When you hear that a loan is a government-backed loan, this means that a government agency insures the loan. There are three types of government-backed loans, which include FHA loans, USDA loans, and VA loans. Each loan differs considerably from the others and only applies to certain individuals.

 

FHA Loans

 

The Federal Housing Administration backs all FHA loans. These loans are designed specifically to help more people qualify to be homeowners. You can buy a home with an FHA loan as long as you have a credit score of at least 580, which is much lower than the score requirement in a conventional loan. Your down payment must be at least 3.5% of the home price. While it's possible to obtain an FHA loan with a credit score of 500-579, your down payment will need to be 10% or higher to qualify.

 

USDA Loans

 

The U.S. Department of Agriculture insures these loans. Along with meeting certain income requirements, you must purchase a home that's located in a rural or suburban area if you want to qualify for a USDA loan. It's possible to obtain a USDA mortgage without making a down payment. Low-income borrowers may even qualify for loans with interest rates as low as 1%.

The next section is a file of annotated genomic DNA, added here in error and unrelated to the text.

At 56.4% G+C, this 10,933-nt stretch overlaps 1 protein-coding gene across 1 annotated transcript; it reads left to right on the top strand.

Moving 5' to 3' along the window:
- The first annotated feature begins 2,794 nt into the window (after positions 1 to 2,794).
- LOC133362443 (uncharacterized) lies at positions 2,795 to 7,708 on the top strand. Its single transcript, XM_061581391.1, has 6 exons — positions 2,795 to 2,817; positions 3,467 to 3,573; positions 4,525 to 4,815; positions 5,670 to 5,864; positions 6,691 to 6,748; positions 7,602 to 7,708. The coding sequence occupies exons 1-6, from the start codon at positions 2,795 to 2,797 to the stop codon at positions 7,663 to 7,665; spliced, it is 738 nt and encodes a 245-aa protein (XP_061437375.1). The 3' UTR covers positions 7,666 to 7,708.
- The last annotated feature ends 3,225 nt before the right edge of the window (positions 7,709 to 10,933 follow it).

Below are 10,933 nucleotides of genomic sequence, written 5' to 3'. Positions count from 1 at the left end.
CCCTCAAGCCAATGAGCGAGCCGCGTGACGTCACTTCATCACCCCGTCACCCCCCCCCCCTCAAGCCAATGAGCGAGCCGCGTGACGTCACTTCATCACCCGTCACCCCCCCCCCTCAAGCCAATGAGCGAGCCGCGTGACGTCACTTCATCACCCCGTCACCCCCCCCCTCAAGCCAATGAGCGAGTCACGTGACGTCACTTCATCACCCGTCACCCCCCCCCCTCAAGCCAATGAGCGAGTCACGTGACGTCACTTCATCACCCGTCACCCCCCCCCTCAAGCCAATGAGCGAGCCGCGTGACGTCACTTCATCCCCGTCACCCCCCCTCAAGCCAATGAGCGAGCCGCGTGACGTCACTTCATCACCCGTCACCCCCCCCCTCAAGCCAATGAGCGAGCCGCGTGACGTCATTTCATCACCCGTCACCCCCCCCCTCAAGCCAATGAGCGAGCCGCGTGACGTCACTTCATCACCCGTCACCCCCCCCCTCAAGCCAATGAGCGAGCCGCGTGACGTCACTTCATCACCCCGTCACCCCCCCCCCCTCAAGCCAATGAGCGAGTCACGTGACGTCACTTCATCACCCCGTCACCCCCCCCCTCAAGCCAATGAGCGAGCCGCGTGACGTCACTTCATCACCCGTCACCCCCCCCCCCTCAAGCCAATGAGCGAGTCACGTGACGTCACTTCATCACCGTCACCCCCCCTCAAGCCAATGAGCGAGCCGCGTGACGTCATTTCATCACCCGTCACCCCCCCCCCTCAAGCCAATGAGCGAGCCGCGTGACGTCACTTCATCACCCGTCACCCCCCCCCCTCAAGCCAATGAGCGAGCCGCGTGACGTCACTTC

VA Loans

 

The Department of Veterans Affairs insures VA loans, which means that these loans are only available to people who served in the National Guard or Armed Forces. A widow or spouse may also be able to qualify for this loan. VA loans can be highly beneficial because they come with extremely low interest rates and don't require a down payment.

 

What Is a Jumbo Loan?

 

A jumbo mortgage is similar to a conventional mortgage but is considered to be a non-conforming loan. If you want to purchase a premium and high-value property, you may need to obtain a jumbo loan. These loans are particularly common in cities with a high cost-of-living, the primary of which include New York City, Los Angeles, and San Francisco. With a jumbo loan, you can purchase a home for as much as $2.5 million.

Conforming loans only allow borrowers to receive around $550,000 or less in a single mortgage. While the interest rates for jumbo loans are similar to the ones for conventional mortgages, it's more difficult to qualify for this type of loan. Along with a high credit score, you must have a low debt-to-income ratio. Your down payment will also need to be at least 10% to qualify.

While there are many different types of mortgages that you can apply for, most types are unique, which means that it shouldn't be too difficult to determine which mortgage is right for you by assessing your situation. If you have a high credit score, a conventional mortgage or jumbo mortgage might be right for you. In the event that you've served in the military, a VA loan may be the perfect option for you and your family. As long as you compare the features of each mortgage early on in the process, you should be able to make an informed decision.